On the 15th of July, 2023, 15 European scientists from 7 different insitutions boarded the R/V Meteor in Algeciras, Spain for the M191 expedition, where they shall investigate submarine volcanism in the western Sicilian Channel (SUAVE) for 3 weeks. The research cruise is expected to end in Piraeus, Greece on the 5th of August.
Time on a research vessel is always limited, so scientific work has to take place around the clock. As a result, our work is split over morning, evening and night shifts. The morning and afternoon shifts target seafloor sampling via dredging & consist of 5 scientists each. On the other hand, the night shift has only 2 scientists and is focused on mapping the seafloor via the multibeam echosounder (bathymetry), the sub-bottom profiler (sub-seafloor geology) and the magnetometer (to detect volcanic structures). Additionally, on board the R/V Meteor, we also have a paleobiologist who works on a separate shift system to collect seawater samples every few hours for nanoplankton studies.
We introduce the different shift teams and their 2 chief scientists below:
M191 Chief Scientists
Jörg Geldmacher is a German senior scientist in igneous geochemistry at GEOMAR & is the chief scientist on the M191 expedition. He’s highly interested in intraplate volcanism, in particular because this type of volcanism is much less understood than eruptive behaviour observed at plate boundaries. This is exactly the topic of the SUAVE project so he’s stoked to be part of this international team.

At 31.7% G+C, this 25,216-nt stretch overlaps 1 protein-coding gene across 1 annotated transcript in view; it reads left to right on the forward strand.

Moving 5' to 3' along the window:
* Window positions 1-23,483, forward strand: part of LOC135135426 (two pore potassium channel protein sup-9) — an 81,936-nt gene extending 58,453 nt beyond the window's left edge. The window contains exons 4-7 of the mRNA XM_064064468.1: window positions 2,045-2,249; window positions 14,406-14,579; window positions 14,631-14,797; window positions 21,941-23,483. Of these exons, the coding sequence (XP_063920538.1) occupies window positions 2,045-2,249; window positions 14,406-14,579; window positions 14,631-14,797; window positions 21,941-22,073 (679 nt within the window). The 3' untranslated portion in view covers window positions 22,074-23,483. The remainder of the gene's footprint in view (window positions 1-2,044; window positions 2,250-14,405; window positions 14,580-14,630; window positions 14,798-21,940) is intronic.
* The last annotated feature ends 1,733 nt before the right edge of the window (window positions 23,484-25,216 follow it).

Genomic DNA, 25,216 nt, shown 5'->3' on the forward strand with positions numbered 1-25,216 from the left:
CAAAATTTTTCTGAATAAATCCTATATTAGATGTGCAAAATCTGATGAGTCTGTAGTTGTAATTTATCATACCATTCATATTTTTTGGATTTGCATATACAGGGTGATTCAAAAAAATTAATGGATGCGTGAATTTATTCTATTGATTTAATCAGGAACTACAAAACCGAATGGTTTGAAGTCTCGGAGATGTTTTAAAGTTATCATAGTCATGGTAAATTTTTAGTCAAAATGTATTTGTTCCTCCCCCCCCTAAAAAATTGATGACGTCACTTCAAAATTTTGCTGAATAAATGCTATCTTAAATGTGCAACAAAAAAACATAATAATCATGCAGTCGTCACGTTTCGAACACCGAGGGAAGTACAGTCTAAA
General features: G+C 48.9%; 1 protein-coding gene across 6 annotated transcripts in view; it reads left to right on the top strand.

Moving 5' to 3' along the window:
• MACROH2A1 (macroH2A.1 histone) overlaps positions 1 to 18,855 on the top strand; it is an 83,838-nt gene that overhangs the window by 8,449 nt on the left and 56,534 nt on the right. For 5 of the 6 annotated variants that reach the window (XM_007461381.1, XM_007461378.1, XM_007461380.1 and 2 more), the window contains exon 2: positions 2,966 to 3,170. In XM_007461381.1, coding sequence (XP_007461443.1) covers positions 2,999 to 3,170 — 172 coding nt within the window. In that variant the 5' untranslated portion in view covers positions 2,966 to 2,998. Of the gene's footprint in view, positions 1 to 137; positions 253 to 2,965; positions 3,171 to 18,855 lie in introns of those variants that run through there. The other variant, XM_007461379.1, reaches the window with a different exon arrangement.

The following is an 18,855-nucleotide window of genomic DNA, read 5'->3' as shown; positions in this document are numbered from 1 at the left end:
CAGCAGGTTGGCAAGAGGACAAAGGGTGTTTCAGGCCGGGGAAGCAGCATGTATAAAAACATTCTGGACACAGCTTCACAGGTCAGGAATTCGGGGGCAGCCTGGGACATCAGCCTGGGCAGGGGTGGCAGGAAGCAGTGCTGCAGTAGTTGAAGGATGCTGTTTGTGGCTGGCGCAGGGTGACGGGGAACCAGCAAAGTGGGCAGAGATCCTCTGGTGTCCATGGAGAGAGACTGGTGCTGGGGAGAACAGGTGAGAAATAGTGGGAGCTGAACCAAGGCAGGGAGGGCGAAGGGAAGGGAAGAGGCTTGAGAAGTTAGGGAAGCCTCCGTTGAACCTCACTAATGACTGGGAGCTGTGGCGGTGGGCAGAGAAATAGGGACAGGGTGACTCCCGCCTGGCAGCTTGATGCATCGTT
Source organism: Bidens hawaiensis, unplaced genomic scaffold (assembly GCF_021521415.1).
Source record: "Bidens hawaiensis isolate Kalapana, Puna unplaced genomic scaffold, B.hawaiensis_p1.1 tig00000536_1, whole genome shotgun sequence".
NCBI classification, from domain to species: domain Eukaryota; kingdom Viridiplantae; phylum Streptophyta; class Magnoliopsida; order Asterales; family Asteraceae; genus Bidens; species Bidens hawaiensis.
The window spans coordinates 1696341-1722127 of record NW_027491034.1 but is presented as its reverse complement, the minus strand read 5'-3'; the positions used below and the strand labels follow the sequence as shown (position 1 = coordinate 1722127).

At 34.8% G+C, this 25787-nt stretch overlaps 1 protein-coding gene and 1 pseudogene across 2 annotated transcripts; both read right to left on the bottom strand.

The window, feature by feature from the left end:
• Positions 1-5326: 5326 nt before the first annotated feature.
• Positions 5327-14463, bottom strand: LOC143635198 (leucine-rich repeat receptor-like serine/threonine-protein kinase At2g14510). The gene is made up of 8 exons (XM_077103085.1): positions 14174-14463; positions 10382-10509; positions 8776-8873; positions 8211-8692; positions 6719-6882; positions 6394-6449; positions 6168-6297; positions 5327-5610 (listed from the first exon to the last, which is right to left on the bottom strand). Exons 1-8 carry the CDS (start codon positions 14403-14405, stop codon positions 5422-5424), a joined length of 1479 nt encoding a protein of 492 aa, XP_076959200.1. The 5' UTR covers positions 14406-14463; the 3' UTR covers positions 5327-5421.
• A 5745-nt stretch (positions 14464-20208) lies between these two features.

Aaron Micallef Maltese senior scientist at the Monterey Bay Aquarium Research Institute in the US. His research interest is in seafloor geological processes. He uses quantitative techniques to analyse geophysical and sedimentological data from continental margins to solve problems related to seafloor hazards and resources. On the R/V Meteor, Aaron is closely collaborating with Jörg to plan & coordinate the M191 cruise operations. He’s also carrying out seafloor mapping, in particular, via the multibeam echosounder (MBES).
Morning Shift – Dredge Team 1
Maxim Portnyagin is a Russian senior scientist specializing in magmatic petrology and geochemistry at GEOMAR. He graduated from Moscow University in 1991, obtained a PhD in 1998, and has been working at GEOMAR since 2001. He is particularly interested in the recycling of chemical elements between Earth’s reservoirs, the fluid regime of magma generation, and the modelling of open magmatic systems in all geotectonic settings, particularly at subduction zones and mantle plumes. On the #M191 cruise he manages the morning shift.
Christian Timm, from North Germany, finished his degree in geology at the University of Kiel in 2004. He earned a PhD in 2008 & spent 11 years in New Zealand working as a marine geologist specialised in igneous geochemistry. His academic interests lie mainly in understanding how volcanoes work, why they are there where they are, as well as what risk and/or resource potential they might have. While his research has focussed mainly on arc volcanism, including the origin and transport of metals, he has also worked in other tectonic settings, such as intraplate volcanoes. Onboard the R/V Meteor, Christian’s the M191 expedition manager, but he will also assist with sampling & data collection.